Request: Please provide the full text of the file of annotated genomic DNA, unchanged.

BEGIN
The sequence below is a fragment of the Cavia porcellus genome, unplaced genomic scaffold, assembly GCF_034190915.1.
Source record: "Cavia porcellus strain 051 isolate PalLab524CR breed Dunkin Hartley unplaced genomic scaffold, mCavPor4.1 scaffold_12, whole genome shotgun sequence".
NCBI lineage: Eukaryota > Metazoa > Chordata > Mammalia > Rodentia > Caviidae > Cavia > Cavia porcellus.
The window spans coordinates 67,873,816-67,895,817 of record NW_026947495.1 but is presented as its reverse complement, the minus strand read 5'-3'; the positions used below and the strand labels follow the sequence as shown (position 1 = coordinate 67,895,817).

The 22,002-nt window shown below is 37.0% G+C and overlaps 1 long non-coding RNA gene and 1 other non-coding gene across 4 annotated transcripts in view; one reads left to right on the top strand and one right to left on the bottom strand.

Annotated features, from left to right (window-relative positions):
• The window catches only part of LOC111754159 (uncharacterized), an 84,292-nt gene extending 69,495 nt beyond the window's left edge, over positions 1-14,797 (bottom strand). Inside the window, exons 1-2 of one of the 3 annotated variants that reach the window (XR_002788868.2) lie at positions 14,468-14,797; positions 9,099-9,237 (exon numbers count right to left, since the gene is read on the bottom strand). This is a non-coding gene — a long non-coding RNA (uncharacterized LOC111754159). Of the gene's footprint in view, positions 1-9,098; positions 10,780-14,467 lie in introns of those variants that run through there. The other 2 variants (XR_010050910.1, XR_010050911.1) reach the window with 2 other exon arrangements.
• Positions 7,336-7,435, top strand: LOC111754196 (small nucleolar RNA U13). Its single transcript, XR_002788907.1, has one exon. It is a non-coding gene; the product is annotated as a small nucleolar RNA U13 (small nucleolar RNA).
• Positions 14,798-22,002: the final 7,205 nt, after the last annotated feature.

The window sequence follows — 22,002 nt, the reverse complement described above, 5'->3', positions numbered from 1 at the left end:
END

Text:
The sequence below is a fragment of the Cavia porcellus genome, unplaced genomic scaffold, assembly GCF_034190915.1.
Source record: "Cavia porcellus strain 051 isolate PalLab524CR breed Dunkin Hartley unplaced genomic scaffold, mCavPor4.1 scaffold_12, whole genome shotgun sequence".
NCBI lineage: Eukaryota > Metazoa > Chordata > Mammalia > Rodentia > Caviidae > Cavia > Cavia porcellus.
The window spans coordinates 67,873,816-67,895,817 of record NW_026947495.1 but is presented as its reverse complement, the minus strand read 5'-3'; the positions used below and the strand labels follow the sequence as shown (position 1 = coordinate 67,895,817).

The 22,002-nt window shown below is 37.0% G+C and overlaps 1 long non-coding RNA gene and 1 other non-coding gene across 4 annotated transcripts in view; one reads left to right on the top strand and one right to left on the bottom strand.

Annotated features, from left to right (window-relative positions):
• The window catches only part of LOC111754159 (uncharacterized), an 84,292-nt gene extending 69,495 nt beyond the window's left edge, over positions 1-14,797 (bottom strand). Inside the window, exons 1-2 of one of the 3 annotated variants that reach the window (XR_002788868.2) lie at positions 14,468-14,797; positions 9,099-9,237 (exon numbers count right to left, since the gene is read on the bottom strand). This is a non-coding gene — a long non-coding RNA (uncharacterized LOC111754159). Of the gene's footprint in view, positions 1-9,098; positions 10,780-14,467 lie in introns of those variants that run through there. The other 2 variants (XR_010050910.1, XR_010050911.1) reach the window with 2 other exon arrangements.
• Positions 7,336-7,435, top strand: LOC111754196 (small nucleolar RNA U13). Its single transcript, XR_002788907.1, has one exon. It is a non-coding gene; the product is annotated as a small nucleolar RNA U13 (small nucleolar RNA).
• Positions 14,798-22,002: the final 7,205 nt, after the last annotated feature.

The window sequence follows — 22,002 nt, the reverse complement described above, 5'->3', positions numbered from 1 at the left end: